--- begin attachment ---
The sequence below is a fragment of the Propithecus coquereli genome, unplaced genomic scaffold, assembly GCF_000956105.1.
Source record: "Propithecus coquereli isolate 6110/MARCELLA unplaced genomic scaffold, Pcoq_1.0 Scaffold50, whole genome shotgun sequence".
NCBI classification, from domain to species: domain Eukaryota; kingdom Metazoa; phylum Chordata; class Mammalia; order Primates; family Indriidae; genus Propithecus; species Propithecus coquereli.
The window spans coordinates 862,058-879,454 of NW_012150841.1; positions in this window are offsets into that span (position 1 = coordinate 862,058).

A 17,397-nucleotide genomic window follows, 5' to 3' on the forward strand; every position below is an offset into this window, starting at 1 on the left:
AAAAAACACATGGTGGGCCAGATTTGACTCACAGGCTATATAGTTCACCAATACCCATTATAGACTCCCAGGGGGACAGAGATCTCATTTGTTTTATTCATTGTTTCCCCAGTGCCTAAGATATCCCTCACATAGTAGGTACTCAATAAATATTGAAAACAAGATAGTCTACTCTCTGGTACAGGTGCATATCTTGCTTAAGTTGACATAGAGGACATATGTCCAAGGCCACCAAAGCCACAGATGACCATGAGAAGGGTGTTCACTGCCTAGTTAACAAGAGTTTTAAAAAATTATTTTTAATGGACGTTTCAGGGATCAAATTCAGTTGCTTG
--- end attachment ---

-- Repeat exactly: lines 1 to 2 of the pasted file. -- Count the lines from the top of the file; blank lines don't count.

The sequence below is a fragment of the Propithecus coquereli genome, unplaced genomic scaffold, assembly GCF_000956105.1.
Source record: "Propithecus coquereli isolate 6110/MARCELLA unplaced genomic scaffold, Pcoq_1.0 Scaffold50, whole genome shotgun sequence".